Cleveland Browns center Alex Mack lies on the field after an injury in the second quarter of an NFL football game against the Pittsburgh Steelers, Sunday, Oct. 12, 2014, in Cleveland. Mack left the game, won by the Browns 31-10. (AP Photo/David Richard)
David Richard
October 13, 2014
Cleveland Browns center Alex Mack lies on the field after an injury in the second quarter of an NFL football game against the Pittsburgh Steelers, Sunday, Oct. 12, 2014, in Cleveland. Mack left the game, won by the Browns 31-10. (AP Photo/David Richard)
David Richard

BEREA, Ohio (AP) Alex Mack's left leg is broken. The Browns have to resist cracking.

Cleveland's Pro Bowl center broke his left leg Sunday and will likely miss the rest of the season, a potentially crushing blow to the improved Browns. Mack's loss has created a gaping hole in the middle of Cleveland's offensive line, which has been the main reason for the team's early success.

''You just don't replace that guy,'' quarterback Brian Hoyer said.

The well-respected Mack broke his fibula while blocking on a running play in the first half of Sunday's 31-10 rout of Pittsburgh. The tough-to-watch injury ended a streak of 5,289 consecutive snaps for the 28-year-old, who signed a five-year, $42 million contract in April.

Mack will undergo surgery in the next few days, and the Browns are hoping it's only a fracture and there's no ligament damage. Either way, he's out at least eight weeks, but it's probable Mack's season is over.

''It's tough,'' coach Mike Pettine said Monday. ''It's not just losing his play, but it's also an emotional letdown as well. To have a guy that just exemplified everything you're trying to get done, to lose him, it's big.''

Mack's injury was amplified by the loss of defensive end Armonty Bryant, who sustained a season-ending knee injury in the first quarter. Bryant was starting in place of injured lineman Phil Taylor and had already recorded two tackles in six plays when he tore ligaments.

Bryant will also have surgery, and his loss puts further strain on Cleveland's defensive line depth.

Pettine has preached to his players, especially the backups, to be ready in case their name is called. That's life in the NFL, where everyone is one play from getting a promotion or having their season or career ended.

''I told the team in the meeting today, we lost two warriors in Alex and Armonty, but we'll check the mail and there's not going to be any sympathy cards from around the league,'' Pettine said. ''It's the cliche, but it is truly next man up. We can't feel sorry for ourselves and I'm confident in the guys that we'll end up, whether we're promoting or bringing somebody in, that we'll put a functional group out there.''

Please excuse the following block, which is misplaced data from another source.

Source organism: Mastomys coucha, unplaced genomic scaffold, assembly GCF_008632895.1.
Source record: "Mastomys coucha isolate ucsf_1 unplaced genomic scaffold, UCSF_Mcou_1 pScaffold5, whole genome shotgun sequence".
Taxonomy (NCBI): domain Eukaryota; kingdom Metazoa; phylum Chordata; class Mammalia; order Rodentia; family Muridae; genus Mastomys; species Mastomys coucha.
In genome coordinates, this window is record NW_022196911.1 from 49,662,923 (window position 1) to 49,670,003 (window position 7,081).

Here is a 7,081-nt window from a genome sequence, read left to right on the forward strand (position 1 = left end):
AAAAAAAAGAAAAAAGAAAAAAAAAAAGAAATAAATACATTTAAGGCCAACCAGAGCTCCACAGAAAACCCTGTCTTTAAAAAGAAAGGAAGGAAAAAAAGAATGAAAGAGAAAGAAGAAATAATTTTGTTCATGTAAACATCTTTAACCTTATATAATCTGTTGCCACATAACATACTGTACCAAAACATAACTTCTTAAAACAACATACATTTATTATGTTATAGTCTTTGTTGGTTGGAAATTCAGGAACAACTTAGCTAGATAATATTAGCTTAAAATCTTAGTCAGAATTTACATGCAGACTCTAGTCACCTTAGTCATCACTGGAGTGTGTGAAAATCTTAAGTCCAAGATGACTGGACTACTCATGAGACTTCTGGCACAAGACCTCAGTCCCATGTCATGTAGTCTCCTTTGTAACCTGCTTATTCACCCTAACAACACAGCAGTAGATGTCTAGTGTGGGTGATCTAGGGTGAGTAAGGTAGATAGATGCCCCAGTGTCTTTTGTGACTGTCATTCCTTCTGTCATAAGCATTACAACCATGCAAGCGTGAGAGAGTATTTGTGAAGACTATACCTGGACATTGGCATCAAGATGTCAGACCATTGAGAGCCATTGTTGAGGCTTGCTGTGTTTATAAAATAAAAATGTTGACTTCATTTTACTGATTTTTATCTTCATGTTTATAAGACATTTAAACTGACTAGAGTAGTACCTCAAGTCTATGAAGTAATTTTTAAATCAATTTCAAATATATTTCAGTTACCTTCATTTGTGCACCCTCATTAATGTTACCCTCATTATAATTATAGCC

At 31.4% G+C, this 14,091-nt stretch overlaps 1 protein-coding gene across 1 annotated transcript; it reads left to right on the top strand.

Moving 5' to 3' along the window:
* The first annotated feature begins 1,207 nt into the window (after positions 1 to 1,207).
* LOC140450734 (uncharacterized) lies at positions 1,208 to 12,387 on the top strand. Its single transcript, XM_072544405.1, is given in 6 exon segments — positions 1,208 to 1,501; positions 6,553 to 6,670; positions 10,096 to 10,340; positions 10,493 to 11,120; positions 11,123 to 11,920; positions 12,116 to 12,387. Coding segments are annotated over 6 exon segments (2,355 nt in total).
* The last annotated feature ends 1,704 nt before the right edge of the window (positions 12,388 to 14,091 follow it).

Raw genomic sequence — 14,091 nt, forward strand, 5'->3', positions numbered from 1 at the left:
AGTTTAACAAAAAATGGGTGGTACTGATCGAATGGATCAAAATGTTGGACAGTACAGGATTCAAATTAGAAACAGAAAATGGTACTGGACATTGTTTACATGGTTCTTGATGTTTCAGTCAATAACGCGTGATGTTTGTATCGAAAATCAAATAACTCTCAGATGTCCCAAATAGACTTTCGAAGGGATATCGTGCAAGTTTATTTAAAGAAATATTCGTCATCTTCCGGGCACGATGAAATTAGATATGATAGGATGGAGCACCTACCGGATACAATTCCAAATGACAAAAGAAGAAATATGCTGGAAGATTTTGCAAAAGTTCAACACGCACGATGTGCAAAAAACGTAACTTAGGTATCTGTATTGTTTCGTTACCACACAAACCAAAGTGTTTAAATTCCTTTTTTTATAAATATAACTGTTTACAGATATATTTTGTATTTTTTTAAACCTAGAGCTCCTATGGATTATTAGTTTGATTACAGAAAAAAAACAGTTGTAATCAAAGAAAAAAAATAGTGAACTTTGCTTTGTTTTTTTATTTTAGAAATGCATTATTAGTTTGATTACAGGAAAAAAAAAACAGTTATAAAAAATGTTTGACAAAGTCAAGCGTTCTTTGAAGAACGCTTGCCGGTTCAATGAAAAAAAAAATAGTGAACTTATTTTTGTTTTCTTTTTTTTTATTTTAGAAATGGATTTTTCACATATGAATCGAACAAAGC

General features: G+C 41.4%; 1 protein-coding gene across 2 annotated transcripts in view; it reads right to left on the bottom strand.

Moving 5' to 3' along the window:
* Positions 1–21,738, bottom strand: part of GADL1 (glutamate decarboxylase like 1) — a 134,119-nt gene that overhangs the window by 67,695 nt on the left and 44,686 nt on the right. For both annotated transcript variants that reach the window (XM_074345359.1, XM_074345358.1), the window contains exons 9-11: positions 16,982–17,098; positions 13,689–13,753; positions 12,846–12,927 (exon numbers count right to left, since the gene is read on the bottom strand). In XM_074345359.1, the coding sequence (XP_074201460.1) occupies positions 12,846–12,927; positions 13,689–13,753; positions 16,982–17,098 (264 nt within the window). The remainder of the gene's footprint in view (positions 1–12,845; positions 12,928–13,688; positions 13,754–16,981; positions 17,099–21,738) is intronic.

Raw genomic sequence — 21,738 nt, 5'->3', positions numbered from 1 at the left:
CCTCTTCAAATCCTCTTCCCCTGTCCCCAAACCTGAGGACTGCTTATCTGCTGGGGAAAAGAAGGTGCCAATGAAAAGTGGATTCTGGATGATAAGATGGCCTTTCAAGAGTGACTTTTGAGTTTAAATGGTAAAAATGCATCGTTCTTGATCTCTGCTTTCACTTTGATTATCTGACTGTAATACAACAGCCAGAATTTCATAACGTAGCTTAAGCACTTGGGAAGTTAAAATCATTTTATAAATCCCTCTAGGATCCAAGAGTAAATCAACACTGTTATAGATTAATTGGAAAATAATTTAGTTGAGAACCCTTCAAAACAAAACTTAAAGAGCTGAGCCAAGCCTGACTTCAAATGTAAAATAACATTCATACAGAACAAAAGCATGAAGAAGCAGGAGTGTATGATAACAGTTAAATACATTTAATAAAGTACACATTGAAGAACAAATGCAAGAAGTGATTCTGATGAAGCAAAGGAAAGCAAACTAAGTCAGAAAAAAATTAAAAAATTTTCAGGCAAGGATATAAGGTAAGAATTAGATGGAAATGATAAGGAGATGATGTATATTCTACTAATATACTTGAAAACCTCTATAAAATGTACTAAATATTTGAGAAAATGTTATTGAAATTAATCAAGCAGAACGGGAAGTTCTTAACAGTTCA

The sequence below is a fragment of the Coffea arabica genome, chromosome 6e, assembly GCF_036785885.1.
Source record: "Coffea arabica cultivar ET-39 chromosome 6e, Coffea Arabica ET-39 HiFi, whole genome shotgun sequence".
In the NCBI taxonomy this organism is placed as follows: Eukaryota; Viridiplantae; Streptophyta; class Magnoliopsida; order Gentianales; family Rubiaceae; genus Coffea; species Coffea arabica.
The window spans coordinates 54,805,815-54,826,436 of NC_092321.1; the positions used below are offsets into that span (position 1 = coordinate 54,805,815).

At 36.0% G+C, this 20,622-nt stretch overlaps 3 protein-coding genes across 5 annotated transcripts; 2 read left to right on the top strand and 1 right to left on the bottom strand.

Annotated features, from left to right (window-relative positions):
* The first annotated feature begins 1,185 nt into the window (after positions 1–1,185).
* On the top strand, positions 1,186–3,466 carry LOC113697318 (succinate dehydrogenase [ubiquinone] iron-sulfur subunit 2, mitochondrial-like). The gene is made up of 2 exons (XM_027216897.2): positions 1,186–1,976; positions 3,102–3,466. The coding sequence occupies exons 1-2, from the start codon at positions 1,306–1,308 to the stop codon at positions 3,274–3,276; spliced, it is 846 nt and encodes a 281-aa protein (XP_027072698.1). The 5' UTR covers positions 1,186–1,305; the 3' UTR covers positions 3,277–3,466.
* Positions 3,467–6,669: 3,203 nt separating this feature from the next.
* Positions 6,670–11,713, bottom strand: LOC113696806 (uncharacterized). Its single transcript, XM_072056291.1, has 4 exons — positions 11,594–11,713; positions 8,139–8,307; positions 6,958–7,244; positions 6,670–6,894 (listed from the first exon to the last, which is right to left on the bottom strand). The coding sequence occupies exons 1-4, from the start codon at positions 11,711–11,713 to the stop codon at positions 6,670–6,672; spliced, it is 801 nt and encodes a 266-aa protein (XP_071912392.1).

After Mack was carted off Sunday, right guard John Greco slid over to center and Paul McQuistan came off the bench. Despite Greco making his pro debut and McQuistan coming in cold, the Browns (3-2) showed cohesion and were able to temporarily overcome Mack's loss.

It worked once, but Pettine hasn't decided if he'll stick with the same plan.

Because of Greco's inexperience at center, the Browns may keep him at guard. Pettine said Nick McDonald, claimed off waivers in August from San Diego and recently activated from the reserve/non-football injury list, is another option. McDonald has played in 16 NFL games - starting three.

''The plan right now is to practice him this week, but I don't foresee him playing this week,'' Pettine said. ''I could see in the short term that it is going to be John. But we're a mile away from making that decision.''

No matter where he lines up, Greco said he and Cleveland's other lineman intend to honor Mack by blocking as hard and moving as fast on every down as he does.

''We'll be playing for Alex as long as he's out,'' Greco said. ''Everything we accomplish this year, he's right there along with us. He's been in this thing long enough that we're including him in everything.''

It was obvious what Mack meant to the Browns after he was injured.

As he waited on a cart to be driven off, each of his teammates came over and offered support with a pat on the back, handshake or encouraging word.

Mack has always been there for the Browns, and their gesture showed they'll be there for him.

''It was just spontaneous. That shows you what the guys think of Alex and what he means to this team. He was a warrior for them. He sets a great example,'' Pettine said. ''When your best players are you hardest workers, you've got a chance to be something special.''

NOTES: Hoyer, who is in the final year of his contract, was asked whether he would sign with the Browns long-term if rookie Johnny Manziel is also with the team. His response: ''I don't think I need to say any more than I'm from Cleveland and this is where I want to be. But I also am a competitor, so I want to be somewhere where I'm playing.'' ... Rookie CB K'Waun Williams is following league protocol on concussions after being injured Sunday.

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